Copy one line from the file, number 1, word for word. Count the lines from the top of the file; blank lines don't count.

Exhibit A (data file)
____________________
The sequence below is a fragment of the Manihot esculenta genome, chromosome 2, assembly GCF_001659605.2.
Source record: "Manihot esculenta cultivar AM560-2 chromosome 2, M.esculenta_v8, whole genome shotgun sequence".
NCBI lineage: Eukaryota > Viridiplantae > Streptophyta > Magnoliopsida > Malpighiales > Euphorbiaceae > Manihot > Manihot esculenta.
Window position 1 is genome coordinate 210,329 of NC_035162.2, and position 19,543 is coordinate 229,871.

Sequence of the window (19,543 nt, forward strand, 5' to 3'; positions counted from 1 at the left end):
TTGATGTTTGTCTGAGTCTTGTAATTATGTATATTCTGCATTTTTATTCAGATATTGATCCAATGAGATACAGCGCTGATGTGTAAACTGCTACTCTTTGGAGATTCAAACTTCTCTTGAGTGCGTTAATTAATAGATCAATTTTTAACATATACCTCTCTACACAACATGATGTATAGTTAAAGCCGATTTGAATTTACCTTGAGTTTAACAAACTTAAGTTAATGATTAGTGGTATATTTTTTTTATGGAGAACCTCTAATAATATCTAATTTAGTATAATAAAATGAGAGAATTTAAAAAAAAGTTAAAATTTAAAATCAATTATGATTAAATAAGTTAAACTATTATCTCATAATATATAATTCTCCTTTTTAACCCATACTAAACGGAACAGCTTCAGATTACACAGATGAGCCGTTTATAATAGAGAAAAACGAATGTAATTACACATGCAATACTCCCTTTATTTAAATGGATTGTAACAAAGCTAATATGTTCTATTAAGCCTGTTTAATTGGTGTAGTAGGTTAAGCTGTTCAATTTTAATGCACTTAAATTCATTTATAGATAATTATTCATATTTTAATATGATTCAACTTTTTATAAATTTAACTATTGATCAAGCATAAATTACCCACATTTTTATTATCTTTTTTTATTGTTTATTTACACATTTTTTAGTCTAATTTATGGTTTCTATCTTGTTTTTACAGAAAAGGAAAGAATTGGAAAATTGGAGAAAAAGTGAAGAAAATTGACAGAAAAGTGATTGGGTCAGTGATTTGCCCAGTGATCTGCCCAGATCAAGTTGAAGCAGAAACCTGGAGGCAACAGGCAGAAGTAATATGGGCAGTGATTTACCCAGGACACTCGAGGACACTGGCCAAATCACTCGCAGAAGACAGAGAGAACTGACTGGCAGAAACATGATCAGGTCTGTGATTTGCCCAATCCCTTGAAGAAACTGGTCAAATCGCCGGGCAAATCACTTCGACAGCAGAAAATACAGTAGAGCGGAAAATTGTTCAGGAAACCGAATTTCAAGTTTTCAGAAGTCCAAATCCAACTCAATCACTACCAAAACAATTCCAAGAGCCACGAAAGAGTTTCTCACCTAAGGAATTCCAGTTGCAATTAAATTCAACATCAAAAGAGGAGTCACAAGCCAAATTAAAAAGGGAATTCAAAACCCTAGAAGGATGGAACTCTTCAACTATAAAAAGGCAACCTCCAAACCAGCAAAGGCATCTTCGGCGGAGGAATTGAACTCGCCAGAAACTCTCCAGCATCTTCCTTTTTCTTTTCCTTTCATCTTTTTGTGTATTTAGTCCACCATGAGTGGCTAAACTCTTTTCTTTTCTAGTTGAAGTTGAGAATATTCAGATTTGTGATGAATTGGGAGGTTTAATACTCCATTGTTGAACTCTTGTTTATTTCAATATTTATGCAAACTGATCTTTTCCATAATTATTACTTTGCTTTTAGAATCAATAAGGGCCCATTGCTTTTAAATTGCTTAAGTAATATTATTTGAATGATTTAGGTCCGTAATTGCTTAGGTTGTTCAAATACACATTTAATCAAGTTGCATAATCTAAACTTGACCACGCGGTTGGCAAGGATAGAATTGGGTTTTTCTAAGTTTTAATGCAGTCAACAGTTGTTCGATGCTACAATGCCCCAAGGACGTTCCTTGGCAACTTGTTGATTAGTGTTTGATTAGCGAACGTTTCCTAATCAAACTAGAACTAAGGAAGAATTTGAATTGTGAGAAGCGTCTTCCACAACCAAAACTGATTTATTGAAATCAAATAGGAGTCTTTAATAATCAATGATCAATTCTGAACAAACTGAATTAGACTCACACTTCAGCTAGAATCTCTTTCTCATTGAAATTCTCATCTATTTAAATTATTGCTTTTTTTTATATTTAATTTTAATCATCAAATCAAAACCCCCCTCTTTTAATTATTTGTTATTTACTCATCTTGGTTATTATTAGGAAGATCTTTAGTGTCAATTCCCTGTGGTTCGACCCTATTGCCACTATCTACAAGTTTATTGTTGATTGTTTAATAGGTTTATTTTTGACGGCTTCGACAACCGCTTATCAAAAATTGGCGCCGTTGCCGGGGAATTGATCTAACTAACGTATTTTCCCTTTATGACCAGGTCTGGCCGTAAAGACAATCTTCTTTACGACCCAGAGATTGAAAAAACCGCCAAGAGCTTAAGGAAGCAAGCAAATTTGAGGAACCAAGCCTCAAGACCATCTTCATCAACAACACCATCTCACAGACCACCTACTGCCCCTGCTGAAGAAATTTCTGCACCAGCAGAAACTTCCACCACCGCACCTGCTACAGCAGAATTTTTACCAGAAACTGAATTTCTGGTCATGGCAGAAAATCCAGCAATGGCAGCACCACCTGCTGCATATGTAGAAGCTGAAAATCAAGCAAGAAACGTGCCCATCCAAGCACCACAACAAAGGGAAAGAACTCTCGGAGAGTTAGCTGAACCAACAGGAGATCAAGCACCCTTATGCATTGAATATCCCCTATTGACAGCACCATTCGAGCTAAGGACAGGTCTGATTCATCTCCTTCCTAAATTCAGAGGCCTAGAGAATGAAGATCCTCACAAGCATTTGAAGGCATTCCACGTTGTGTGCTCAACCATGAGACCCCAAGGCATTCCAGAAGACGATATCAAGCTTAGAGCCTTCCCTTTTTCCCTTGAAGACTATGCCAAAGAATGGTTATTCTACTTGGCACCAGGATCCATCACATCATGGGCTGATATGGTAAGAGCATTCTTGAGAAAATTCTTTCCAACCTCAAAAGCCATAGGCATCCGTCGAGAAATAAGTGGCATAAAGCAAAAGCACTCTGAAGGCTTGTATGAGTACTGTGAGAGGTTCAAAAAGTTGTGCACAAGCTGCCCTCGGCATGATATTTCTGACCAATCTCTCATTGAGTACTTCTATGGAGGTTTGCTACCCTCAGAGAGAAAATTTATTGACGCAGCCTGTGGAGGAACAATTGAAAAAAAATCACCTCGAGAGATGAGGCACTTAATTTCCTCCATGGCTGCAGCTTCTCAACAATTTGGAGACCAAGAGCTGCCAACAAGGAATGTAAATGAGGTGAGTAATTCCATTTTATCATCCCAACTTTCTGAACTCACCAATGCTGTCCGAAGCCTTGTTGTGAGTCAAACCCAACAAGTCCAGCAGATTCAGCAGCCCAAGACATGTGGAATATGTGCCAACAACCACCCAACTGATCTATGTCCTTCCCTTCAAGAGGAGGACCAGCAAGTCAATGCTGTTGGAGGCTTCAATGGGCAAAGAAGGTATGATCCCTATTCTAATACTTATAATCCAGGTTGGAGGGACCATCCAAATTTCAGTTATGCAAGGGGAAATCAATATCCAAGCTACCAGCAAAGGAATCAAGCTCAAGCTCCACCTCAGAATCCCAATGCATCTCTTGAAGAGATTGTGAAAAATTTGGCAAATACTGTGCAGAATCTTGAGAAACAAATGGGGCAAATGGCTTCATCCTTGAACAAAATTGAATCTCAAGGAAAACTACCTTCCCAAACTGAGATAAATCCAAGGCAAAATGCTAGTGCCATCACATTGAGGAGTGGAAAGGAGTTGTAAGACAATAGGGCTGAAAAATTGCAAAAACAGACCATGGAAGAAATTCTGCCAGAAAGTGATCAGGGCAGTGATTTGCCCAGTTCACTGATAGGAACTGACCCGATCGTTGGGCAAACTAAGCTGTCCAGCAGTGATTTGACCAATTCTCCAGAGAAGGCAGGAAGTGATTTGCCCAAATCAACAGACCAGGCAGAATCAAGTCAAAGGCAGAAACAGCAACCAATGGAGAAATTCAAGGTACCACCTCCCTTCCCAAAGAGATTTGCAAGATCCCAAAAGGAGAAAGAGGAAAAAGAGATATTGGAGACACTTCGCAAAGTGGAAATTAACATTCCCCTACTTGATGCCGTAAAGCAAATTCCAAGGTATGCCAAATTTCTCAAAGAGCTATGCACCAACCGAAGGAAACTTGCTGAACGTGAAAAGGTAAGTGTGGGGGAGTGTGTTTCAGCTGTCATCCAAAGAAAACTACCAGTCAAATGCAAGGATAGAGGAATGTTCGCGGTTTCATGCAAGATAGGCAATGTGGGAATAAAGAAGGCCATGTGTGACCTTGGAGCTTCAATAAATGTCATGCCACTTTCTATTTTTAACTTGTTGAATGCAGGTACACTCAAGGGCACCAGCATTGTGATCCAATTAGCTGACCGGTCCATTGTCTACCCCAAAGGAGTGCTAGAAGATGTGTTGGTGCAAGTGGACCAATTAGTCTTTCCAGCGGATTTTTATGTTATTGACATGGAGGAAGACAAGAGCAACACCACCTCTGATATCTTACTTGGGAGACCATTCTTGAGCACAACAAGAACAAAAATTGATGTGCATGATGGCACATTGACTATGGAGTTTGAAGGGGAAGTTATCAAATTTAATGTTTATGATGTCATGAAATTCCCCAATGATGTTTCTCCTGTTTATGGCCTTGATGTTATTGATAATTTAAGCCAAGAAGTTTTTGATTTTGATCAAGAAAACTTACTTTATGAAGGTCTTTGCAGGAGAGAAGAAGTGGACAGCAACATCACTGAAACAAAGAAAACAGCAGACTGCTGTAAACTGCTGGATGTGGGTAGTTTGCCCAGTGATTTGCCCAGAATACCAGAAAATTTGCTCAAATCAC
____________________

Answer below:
The sequence below is a fragment of the Manihot esculenta genome, chromosome 2, assembly GCF_001659605.2.